One of the biggest takeaways from Chinese President Xi Jinping’s recent state visit was the announcement that Washington and Beijing agreed “neither country’s government will conduct or knowingly support cyber-enabled theft of intellectual property, including trade secrets or other confidential business information, with the intent of providing competitive advantages to companies or commercial sectors.” The language is straightforward in English as well as in the Chinese version appearing in state media. In addition to the affirmation, Obama and Xi approved a high-level joint dialogue mechanism to fight cybercrime and related issues. The Chinese side includes the Ministry of Public Security and Ministry of State Security as well as several other relevant departments. The cyber-related announcements proved wrong the pessimistic expectations of Xi’s state visit. One long-time China watcher, based on his conversations with People’s Liberation Army (PLA) officers in Beijing, wrote just ahead of the Obama–Xi meeting that no such cyber accord would be possible.
Optimists will see the joint affirmation (agreement is too formal a word) as a turning point in the relationship and the possible end to one of the issues poisoning the U.S.–China relationship. The joint affirmation and the accompanying cyber dialogue mechanisms, however, leave some troubling questions unanswered. Moreover, although it appears China now agrees with U.S. views about acceptable targets for national intelligence efforts, the language — “with the intent of providing competitive advantages” — requires an additional set of changes in thinking that may not be possible amid Sino–American distrust. If the affirmation fails to curb Chinese intellectual property theft — as even Director of National Intelligence James Clapper fears — those words intended to save intellectual property from government theft may become yet another broken promise littering the U.S.-China relationship.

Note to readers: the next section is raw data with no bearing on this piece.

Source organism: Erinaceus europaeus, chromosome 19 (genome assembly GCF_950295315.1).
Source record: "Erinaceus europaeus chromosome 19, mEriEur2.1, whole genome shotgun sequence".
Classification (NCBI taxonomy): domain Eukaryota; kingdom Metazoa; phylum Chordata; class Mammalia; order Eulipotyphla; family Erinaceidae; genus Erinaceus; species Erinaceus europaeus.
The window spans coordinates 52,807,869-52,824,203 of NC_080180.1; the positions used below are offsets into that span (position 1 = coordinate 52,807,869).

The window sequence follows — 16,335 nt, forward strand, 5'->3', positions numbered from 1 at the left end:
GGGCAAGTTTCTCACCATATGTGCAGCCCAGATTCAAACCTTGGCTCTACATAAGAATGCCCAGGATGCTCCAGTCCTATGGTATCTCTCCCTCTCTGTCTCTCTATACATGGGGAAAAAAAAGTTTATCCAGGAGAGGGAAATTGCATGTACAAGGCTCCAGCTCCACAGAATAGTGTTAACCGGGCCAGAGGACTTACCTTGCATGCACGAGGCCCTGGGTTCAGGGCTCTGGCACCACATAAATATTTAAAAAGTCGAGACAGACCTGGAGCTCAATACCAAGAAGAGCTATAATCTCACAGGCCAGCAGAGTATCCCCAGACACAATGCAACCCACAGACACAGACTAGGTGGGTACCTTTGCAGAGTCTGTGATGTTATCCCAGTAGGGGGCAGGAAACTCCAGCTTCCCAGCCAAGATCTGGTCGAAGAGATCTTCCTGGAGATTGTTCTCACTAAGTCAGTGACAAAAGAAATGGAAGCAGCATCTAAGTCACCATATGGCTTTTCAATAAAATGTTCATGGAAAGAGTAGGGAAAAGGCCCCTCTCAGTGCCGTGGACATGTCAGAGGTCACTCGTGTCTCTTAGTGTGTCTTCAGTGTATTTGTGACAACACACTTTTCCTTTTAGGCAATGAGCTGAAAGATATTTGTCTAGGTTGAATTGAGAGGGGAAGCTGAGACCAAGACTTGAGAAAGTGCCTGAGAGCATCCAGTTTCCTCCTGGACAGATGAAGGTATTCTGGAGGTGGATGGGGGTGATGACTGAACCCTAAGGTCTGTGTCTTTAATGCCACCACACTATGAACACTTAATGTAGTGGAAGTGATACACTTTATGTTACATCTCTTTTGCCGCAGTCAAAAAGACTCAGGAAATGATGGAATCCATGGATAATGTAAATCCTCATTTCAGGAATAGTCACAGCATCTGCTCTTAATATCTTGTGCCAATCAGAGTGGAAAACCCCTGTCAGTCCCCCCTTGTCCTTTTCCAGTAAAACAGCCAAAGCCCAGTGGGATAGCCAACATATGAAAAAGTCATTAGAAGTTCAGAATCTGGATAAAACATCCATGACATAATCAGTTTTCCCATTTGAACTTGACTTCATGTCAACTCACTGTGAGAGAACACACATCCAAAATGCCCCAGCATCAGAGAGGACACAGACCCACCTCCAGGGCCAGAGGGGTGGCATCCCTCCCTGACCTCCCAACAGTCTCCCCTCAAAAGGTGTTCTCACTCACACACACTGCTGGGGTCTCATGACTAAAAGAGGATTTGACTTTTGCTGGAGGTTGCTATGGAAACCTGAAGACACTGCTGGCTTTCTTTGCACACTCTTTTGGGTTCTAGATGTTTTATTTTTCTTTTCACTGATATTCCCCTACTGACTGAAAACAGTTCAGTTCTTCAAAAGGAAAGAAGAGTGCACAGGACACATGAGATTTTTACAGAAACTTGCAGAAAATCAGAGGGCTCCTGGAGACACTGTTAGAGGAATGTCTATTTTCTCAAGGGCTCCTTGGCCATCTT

First, President Xi echoed previous statements from Beijing that China does not steal intellectual property as a matter of policy and certainly not across cyberspace. The evidence has accumulated to the point where that statement cannot be treated as anything other than a deliberate falsehood. However, if China does not steal intellectual property, then an affirmation not to do so is meaningless. One hopes that the Chinese side admitted, at least privately, that China’s intelligence agencies have stolen intellectual property before agreeing to the U.S.–China joint statement. Otherwise, the situation appears to be that Beijing is pretending that the cookie jar does not exist after its hand has been caught in it.
The joint statement could be nothing more than another version of Xi’s “new type of great power relations.” This touted catchphrase frames the problems in the U.S.–China relationship as the result of Washington’s actions, and Washington, therefore, is the only side that needs to rectify its policies. The concept, which some Americans have embraced, and related discussions omit issues, like Chinese theft of U.S. intellectual property and interference with freedom of navigation, that Washington has raised repeatedly as problems in the relationship.